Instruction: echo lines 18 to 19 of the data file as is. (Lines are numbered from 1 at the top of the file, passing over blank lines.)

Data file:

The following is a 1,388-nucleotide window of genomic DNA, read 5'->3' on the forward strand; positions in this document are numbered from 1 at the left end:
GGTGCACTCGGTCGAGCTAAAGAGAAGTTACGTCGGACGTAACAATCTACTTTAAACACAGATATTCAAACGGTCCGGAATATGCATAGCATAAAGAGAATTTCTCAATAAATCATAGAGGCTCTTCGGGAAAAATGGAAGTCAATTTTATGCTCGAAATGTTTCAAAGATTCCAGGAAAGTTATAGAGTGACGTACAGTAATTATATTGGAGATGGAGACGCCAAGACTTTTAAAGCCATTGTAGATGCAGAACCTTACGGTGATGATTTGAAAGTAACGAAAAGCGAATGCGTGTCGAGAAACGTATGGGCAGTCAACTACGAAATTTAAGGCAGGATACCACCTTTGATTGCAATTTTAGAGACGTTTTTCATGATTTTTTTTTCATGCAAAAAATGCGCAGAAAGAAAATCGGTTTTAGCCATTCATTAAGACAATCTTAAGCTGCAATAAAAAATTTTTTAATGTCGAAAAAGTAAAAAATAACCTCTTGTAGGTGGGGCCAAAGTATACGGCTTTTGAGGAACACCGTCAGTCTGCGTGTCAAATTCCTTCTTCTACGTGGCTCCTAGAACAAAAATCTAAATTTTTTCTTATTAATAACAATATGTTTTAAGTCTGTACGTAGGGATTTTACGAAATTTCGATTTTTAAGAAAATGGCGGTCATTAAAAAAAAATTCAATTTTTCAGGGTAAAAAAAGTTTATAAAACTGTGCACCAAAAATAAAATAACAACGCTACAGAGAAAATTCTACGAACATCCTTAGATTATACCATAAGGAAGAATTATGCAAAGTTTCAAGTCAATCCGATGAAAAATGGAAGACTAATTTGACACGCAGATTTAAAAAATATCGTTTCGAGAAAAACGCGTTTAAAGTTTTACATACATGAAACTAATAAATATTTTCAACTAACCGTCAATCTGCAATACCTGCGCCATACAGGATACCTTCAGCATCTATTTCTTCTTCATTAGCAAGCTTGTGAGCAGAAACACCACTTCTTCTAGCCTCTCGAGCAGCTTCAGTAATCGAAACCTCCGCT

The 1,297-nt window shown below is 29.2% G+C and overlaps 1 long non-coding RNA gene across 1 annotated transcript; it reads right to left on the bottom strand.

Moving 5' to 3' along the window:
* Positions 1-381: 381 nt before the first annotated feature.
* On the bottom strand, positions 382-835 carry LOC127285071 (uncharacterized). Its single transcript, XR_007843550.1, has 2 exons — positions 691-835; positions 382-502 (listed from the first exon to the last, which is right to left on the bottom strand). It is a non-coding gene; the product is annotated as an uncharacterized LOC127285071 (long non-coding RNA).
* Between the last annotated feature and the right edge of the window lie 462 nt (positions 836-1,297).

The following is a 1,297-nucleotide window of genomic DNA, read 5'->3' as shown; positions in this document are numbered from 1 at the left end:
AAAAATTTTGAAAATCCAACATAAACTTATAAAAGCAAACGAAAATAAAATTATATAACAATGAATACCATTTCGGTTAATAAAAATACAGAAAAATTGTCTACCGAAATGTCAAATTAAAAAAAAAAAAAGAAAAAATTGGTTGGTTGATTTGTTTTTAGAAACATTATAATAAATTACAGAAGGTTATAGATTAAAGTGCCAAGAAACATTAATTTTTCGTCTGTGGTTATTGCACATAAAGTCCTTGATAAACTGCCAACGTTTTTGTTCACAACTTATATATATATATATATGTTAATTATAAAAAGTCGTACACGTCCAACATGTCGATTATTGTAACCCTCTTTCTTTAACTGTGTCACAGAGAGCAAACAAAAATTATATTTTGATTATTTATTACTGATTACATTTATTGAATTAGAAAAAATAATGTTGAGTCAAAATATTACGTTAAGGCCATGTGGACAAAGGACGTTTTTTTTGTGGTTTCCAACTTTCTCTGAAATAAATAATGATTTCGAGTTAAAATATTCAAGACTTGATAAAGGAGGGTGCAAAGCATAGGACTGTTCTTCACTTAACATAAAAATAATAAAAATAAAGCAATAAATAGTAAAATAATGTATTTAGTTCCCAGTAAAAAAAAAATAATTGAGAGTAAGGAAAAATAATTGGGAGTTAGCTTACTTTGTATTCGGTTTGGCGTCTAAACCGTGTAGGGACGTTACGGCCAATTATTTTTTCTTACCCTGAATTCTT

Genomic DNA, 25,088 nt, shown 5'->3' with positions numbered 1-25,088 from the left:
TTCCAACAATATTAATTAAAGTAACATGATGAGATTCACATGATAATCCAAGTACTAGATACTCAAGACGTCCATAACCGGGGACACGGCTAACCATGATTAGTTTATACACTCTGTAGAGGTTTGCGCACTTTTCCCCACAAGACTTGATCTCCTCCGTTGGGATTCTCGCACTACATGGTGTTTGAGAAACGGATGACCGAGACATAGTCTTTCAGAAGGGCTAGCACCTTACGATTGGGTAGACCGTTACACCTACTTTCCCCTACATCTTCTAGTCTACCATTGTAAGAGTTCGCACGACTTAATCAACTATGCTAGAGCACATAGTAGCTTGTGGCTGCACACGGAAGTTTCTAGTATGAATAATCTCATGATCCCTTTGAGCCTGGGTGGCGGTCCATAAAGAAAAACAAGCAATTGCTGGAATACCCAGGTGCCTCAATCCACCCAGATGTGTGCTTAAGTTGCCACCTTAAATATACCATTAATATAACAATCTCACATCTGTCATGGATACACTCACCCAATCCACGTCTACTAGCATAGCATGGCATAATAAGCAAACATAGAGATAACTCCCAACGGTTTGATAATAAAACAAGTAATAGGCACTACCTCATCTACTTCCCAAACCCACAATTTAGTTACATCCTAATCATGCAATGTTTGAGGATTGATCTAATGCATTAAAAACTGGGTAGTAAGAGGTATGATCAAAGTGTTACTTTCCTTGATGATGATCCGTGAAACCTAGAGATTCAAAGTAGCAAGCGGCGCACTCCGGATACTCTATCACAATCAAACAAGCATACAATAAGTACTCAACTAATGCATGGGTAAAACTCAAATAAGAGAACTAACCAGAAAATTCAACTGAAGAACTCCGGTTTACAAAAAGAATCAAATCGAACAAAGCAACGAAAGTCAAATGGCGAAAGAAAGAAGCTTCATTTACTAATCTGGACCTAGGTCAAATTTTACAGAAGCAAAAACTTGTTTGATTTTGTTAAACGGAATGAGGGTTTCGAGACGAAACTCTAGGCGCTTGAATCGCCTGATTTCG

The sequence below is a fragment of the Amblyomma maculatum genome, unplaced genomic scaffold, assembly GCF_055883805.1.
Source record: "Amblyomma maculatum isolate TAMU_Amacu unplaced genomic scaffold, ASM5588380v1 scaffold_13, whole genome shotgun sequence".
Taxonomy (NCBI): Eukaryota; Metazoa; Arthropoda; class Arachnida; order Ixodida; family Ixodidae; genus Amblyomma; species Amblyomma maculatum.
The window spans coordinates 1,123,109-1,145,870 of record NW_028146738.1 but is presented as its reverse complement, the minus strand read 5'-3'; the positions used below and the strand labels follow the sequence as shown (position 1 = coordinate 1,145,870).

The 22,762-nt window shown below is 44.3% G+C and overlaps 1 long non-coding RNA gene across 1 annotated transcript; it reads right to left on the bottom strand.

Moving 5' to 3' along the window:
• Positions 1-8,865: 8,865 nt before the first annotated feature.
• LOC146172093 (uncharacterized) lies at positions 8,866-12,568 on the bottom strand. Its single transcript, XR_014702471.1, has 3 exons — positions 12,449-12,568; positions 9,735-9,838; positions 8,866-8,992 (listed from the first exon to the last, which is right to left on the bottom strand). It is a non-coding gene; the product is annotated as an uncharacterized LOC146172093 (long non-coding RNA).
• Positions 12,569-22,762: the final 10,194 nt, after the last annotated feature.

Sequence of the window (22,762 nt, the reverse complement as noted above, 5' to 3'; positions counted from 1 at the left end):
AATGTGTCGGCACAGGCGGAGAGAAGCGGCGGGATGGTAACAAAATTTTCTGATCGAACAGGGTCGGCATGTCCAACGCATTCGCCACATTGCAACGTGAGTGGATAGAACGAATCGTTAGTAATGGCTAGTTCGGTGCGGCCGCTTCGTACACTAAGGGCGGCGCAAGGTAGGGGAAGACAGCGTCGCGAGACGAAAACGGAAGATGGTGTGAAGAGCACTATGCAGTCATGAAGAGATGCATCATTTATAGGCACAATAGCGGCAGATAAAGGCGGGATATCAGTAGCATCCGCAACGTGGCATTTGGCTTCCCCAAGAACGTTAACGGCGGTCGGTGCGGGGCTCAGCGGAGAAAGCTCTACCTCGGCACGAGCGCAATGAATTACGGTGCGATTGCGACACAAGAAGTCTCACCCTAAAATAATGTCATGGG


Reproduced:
• Positions 1-8,865: 8,865 nt before the first annotated feature.
• LOC146172093 (uncharacterized) lies at positions 8,866-12,568 on the bottom strand. Its single transcript, XR_014702471.1, has 3 exons — positions 12,449-12,568; positions 9,735-9,838; positions 8,866-8,992 (listed from the first exon to the last, which is right to left on the bottom strand). It is a non-coding gene; the product is annotated as an uncharacterized LOC146172093 (long non-coding RNA).